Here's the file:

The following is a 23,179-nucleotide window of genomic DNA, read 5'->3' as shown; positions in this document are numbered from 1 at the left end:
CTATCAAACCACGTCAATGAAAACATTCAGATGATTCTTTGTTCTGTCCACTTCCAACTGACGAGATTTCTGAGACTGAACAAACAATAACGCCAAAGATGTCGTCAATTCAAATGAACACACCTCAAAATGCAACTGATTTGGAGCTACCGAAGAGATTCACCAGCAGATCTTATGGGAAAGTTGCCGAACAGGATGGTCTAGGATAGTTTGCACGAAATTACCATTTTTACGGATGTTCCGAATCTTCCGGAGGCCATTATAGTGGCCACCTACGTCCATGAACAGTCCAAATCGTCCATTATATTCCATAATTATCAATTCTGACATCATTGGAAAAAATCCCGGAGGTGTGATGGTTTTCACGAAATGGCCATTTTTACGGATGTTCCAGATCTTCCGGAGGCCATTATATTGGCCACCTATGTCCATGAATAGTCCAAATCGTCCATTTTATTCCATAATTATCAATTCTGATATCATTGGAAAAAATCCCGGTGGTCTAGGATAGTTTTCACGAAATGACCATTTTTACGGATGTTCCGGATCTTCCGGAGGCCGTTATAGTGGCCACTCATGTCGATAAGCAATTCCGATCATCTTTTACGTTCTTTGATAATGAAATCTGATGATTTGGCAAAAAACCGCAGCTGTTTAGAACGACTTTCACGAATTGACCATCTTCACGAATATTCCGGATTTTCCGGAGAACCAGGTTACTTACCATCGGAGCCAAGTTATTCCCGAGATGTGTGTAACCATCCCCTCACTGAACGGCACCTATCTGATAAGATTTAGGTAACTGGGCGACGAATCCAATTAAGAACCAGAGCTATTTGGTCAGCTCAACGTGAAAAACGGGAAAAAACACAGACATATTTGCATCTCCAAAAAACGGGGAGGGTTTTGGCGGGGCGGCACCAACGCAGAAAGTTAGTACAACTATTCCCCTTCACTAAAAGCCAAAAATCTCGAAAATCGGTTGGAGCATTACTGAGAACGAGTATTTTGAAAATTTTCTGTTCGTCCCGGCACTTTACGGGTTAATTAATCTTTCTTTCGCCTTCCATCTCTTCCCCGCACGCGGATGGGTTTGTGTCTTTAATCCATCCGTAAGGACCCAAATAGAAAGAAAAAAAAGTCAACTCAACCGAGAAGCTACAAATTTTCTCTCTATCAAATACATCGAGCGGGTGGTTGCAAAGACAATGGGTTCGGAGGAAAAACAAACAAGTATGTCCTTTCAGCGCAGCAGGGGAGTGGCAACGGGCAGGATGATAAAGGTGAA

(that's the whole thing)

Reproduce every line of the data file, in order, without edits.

The following is a 23,179-nucleotide window of genomic DNA, read 5'->3' as shown; positions in this document are numbered from 1 at the left end:
CTATCAAACCACGTCAATGAAAACATTCAGATGATTCTTTGTTCTGTCCACTTCCAACTGACGAGATTTCTGAGACTGAACAAACAATAACGCCAAAGATGTCGTCAATTCAAATGAACACACCTCAAAATGCAACTGATTTGGAGCTACCGAAGAGATTCACCAGCAGATCTTATGGGAAAGTTGCCGAACAGGATGGTCTAGGATAGTTTGCACGAAATTACCATTTTTACGGATGTTCCGAATCTTCCGGAGGCCATTATAGTGGCCACCTACGTCCATGAACAGTCCAAATCGTCCATTATATTCCATAATTATCAATTCTGACATCATTGGAAAAAATCCCGGAGGTGTGATGGTTTTCACGAAATGGCCATTTTTACGGATGTTCCAGATCTTCCGGAGGCCATTATATTGGCCACCTATGTCCATGAATAGTCCAAATCGTCCATTTTATTCCATAATTATCAATTCTGATATCATTGGAAAAAATCCCGGTGGTCTAGGATAGTTTTCACGAAATGACCATTTTTACGGATGTTCCGGATCTTCCGGAGGCCGTTATAGTGGCCACTCATGTCGATAAGCAATTCCGATCATCTTTTACGTTCTTTGATAATGAAATCTGATGATTTGGCAAAAAACCGCAGCTGTTTAGAACGACTTTCACGAATTGACCATCTTCACGAATATTCCGGATTTTCCGGAGAACCAGGTTACTTACCATCGGAGCCAAGTTATTCCCGAGATGTGTGTAACCATCCCCTCACTGAACGGCACCTATCTGATAAGATTTAGGTAACTGGGCGACGAATCCAATTAAGAACCAGAGCTATTTGGTCAGCTCAACGTGAAAAACGGGAAAAAACACAGACATATTTGCATCTCCAAAAAACGGGGAGGGTTTTGGCGGGGCGGCACCAACGCAGAAAGTTAGTACAACTATTCCCCTTCACTAAAAGCCAAAAATCTCGAAAATCGGTTGGAGCATTACTGAGAACGAGTATTTTGAAAATTTTCTGTTCGTCCCGGCACTTTACGGGTTAATTAATCTTTCTTTCGCCTTCCATCTCTTCCCCGCACGCGGATGGGTTTGTGTCTTTAATCCATCCGTAAGGACCCAAATAGAAAGAAAAAAAAGTCAACTCAACCGAGAAGCTACAAATTTTCTCTCTATCAAATACATCGAGCGGGTGGTTGCAAAGACAATGGGTTCGGAGGAAAAACAAACAAGTATGTCCTTTCAGCGCAGCAGGGGAGTGGCAACGGGCAGGATGATAAAGGTGAA